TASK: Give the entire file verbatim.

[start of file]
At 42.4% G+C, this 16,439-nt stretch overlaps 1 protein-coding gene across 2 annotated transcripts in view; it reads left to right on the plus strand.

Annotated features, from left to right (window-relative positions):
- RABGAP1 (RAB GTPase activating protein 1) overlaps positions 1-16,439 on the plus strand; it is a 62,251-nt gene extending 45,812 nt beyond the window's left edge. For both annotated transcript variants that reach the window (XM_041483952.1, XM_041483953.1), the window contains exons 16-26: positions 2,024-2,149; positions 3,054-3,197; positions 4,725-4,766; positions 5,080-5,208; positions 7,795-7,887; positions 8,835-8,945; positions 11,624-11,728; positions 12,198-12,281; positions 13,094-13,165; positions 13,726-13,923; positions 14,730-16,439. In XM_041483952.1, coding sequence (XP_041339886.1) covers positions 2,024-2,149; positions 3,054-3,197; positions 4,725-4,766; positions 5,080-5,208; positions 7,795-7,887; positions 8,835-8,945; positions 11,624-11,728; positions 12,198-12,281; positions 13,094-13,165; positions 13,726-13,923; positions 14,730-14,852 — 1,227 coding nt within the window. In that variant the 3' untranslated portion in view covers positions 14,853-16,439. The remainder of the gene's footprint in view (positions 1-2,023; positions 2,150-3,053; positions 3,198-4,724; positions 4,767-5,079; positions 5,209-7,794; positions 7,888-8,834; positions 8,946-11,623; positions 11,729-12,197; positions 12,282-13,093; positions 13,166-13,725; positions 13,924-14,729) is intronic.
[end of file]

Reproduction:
At 42.4% G+C, this 16,439-nt stretch overlaps 1 protein-coding gene across 2 annotated transcripts in view; it reads left to right on the plus strand.

Annotated features, from left to right (window-relative positions):
- RABGAP1 (RAB GTPase activating protein 1) overlaps positions 1-16,439 on the plus strand; it is a 62,251-nt gene extending 45,812 nt beyond the window's left edge. For both annotated transcript variants that reach the window (XM_041483952.1, XM_041483953.1), the window contains exons 16-26: positions 2,024-2,149; positions 3,054-3,197; positions 4,725-4,766; positions 5,080-5,208; positions 7,795-7,887; positions 8,835-8,945; positions 11,624-11,728; positions 12,198-12,281; positions 13,094-13,165; positions 13,726-13,923; positions 14,730-16,439. In XM_041483952.1, coding sequence (XP_041339886.1) covers positions 2,024-2,149; positions 3,054-3,197; positions 4,725-4,766; positions 5,080-5,208; positions 7,795-7,887; positions 8,835-8,945; positions 11,624-11,728; positions 12,198-12,281; positions 13,094-13,165; positions 13,726-13,923; positions 14,730-14,852 — 1,227 coding nt within the window. In that variant the 3' untranslated portion in view covers positions 14,853-16,439. The remainder of the gene's footprint in view (positions 1-2,023; positions 2,150-3,053; positions 3,198-4,724; positions 4,767-5,079; positions 5,209-7,794; positions 7,888-8,834; positions 8,946-11,623; positions 11,729-12,197; positions 12,282-13,093; positions 13,166-13,725; positions 13,924-14,729) is intronic.